Is the Commodity Trading Advisor (CTA) segment so crowded that flows of funds into or out of them around the turn of the month materially affect prices? In the October 2014 version of his paper entitled “The MOM-TOM Effect: Detecting the Market Impact of CTA Trading”, Otto Van Hemert explores whether the trend-following or time series momentum (MOM) style employed by many CTAs is so crowded that inflows around the turn of the month (TOM) affect momentum strategy returns. He notes that most CTA-managed funds offer monthly liquidity, thereby concentrating flows at month ends. He defines TOM as the last two days of a month plus the first day of the next month. He tests whether there is an above average return for MOM strategies during TOM (MOM-TOM effect). He uses the Newedge CTA Index (an equal-weighted aggregate of the largest CTAs open to new investments) and the Newedge Trend Index (an equal-weighted aggregate of the MOM style CTAs that are open to new investments) as proxies for the overall market and the MOM style, respectively. Using daily returns for these two indexes during January 2000 through March 2014, he finds that: Keep Reading
November 11, 2014 - Calendar Effects, Momentum Investing, Size Effect, Value Premium, Volatility Effects
Are gains from tax-loss harvesting, the systematic taking of capital losses to offset capital gains, additive to or subtractive from premiums from portfolio tilts toward common factors such as value, size, momentum and volatility (smart beta)? In their October 2014 paper entitled “Factor Tilts after Tax”, Lisa Goldberg and Ran Leshem look at the effects on portfolio performance of combining factor tilts and tax-loss harvesting. They call the incremental return from tax-loss harvesting tax alpha, which (while investor-specific) is typically in the range 1%-2% per year for wealthy investors holding broad capitalization-weighted portfolios. They test six long-only factor tilts based on Barra equity factor models: (1) value (high earnings yield and book-to-market ratio); (2) momentum (high recent past return); (3) value/momentum; (4) small/value; (5) quality (value stocks with low earnings variability, leverage and volatility); and, (6) minimum volatility/value (low volatility with diversification constraint and value tilt). Their overall benchmark is the MSCI All Country World Index (ACWI). Their tax alpha benchmark derives from a strategy that harvests losses in a capitalization-weighted portfolio (no factor tilts) without deviating far from the overall benchmark. The rebalancing interval is monthly for all portfolios. Using monthly returns for stocks in the benchmark index during January 1999 through December 2013, they find that: Keep Reading
October 22, 2014 - Calendar Effects
Does the U.S. stock market offer a predictable pattern of returns around the ends of calendar quarters? Do funds deploy cash to bid stocks up at quarter ends to boost portfolio values at the end of reporting periods (with subsequent reversals)? Or, do they sell stocks to raise cash for fund redemptions? Is the end-of-quarter effect the same as the Turn-of-the-Month (TOTM) effect? To investigate, we examine average daily stock market returns from 10 trading days before to 10 trading days after the ends of calendar quarters. We compare these returns to those for turns of calendar months. Using daily closes for the S&P 500 Index for January 1950 through September 2014 (259 quarters), we find that: Keep Reading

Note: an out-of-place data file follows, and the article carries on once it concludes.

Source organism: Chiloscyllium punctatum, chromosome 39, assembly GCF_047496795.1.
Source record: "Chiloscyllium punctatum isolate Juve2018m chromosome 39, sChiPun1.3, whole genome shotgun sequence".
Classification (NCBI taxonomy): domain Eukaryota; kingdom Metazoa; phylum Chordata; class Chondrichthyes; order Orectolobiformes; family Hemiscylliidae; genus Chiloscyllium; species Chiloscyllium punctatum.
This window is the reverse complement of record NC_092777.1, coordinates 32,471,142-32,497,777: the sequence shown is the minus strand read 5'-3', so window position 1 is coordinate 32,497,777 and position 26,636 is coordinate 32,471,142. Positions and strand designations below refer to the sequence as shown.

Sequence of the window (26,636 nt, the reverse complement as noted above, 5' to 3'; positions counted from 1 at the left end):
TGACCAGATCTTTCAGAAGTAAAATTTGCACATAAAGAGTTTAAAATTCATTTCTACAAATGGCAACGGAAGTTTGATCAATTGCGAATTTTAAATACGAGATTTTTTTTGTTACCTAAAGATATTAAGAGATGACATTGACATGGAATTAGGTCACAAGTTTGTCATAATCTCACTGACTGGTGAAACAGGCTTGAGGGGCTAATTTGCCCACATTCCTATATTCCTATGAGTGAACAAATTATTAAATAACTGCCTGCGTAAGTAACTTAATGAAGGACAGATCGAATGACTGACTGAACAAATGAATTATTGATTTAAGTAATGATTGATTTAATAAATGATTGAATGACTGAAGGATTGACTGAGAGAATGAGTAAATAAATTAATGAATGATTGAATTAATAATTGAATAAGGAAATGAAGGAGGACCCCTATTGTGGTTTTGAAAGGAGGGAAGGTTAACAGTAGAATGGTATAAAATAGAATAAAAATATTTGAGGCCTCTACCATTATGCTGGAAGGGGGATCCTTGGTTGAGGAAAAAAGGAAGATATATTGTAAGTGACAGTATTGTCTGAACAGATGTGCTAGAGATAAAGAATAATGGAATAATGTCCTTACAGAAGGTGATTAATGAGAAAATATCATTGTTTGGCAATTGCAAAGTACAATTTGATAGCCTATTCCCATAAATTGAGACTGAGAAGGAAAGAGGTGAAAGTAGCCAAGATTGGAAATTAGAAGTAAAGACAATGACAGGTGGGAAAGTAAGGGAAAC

October 17, 2014 - Calendar Effects, Technical Trading
Several readers have inquired about the performance of Sy Harding’s Street Smart Report Online, which includes the Seasonal Timing Strategy. This strategy combines “the market’s best average calendar entry [October 16] and exit [April 20] days with a technical indicator, the Moving Average Convergence Divergence (MACD).” According to Street Smart Report Online, applying this strategy to a Dow Jones Industrial Average (DJIA) index fund generated a cumulative return of 213% during 1999 through 2012, compared to 93% for the DJIA itself. As a robustness test, we apply this strategy to the SPDR S&P 500 (SPY) exchange-traded fund since its inception. Using daily dividend-adjusted closing prices for SPY and daily 13-week Treasury bill (T-bill) yields during 1/29/93 (inception of SPY) through 9/30/14, we find that: Keep Reading
October 16, 2014 - Calendar Effects
A reader suggested looking at the strategy described in “Kaeppel’s Corner: Sector Seasonality” (from November 2005) and updated in “Kaeppel’s Corner: Get Me Back, Clarence” (from October 2007). The steps of this calendar-based sector strategy are:
- Buy Fidelity Select Technology (FSPTX) at the October close.
- Switch from FSPTX to Fidelity Select Energy (FSENX) at the January close.
- Switch from FSENX to cash at the May close.
- Switch from cash to Fidelity Select Gold (FSAGX) at the August close.
- Switch from FSAGX to cash at the September close.
- Repeat by switching from cash to FSPTX at the October close.
Does this strategy materially and persistently outperform? To investigate, we compare results for three alternative strategies: (1) Kaeppel’s Sector Seasonality strategy (Sector Seasonality); (2) buy and hold Vanguard 500 Index Investor (VFINX) as an investable broad index benchmark (VFINX); and, (3) a simplified seasonal strategy using only VFINX from the October close through the May close and cash otherwise (VFINX /Cash). Using monthly dividend-adjusted closing levels for FSPTX, FSENX, FSAGX, the 13-week Treasury bill (T-bill) yield as the return on cash and VFINX over the period December 1985 through September 2014 (almost 29 years), we find that: Keep Reading